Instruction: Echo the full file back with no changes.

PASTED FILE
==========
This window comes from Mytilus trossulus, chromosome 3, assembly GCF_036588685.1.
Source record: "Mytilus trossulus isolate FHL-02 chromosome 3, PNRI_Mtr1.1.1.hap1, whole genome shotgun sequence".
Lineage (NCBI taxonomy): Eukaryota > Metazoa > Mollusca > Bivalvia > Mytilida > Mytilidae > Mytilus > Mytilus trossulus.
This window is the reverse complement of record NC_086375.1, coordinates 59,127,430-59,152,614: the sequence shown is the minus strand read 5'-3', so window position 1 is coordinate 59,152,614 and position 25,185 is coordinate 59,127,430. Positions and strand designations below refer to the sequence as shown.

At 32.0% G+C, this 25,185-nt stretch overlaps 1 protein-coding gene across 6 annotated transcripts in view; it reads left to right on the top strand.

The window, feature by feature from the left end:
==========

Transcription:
This window comes from Mytilus trossulus, chromosome 3, assembly GCF_036588685.1.
Source record: "Mytilus trossulus isolate FHL-02 chromosome 3, PNRI_Mtr1.1.1.hap1, whole genome shotgun sequence".
Lineage (NCBI taxonomy): Eukaryota > Metazoa > Mollusca > Bivalvia > Mytilida > Mytilidae > Mytilus > Mytilus trossulus.
This window is the reverse complement of record NC_086375.1, coordinates 59,127,430-59,152,614: the sequence shown is the minus strand read 5'-3', so window position 1 is coordinate 59,152,614 and position 25,185 is coordinate 59,127,430. Positions and strand designations below refer to the sequence as shown.

At 32.0% G+C, this 25,185-nt stretch overlaps 1 protein-coding gene across 6 annotated transcripts in view; it reads left to right on the top strand.

The window, feature by feature from the left end: